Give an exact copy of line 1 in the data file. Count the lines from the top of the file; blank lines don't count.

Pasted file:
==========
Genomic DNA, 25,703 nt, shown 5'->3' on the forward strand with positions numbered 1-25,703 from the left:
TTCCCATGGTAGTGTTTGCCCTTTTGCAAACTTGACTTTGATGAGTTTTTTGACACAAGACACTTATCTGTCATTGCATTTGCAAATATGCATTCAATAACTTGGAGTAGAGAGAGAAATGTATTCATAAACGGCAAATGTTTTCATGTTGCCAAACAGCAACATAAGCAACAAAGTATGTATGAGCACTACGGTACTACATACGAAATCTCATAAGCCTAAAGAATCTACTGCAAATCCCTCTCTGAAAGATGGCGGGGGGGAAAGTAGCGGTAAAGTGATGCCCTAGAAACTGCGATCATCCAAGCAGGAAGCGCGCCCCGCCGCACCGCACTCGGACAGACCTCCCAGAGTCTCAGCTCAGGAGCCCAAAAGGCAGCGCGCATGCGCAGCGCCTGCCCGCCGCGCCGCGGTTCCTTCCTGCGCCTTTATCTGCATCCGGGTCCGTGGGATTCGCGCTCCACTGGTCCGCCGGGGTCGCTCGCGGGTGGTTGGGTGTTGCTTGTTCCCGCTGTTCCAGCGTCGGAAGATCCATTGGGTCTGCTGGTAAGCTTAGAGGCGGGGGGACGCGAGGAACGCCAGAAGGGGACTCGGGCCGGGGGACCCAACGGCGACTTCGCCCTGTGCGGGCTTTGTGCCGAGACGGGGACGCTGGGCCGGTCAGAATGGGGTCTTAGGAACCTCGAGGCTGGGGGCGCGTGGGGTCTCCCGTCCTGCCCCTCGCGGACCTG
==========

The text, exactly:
Genomic DNA, 25,703 nt, shown 5'->3' on the forward strand with positions numbered 1-25,703 from the left: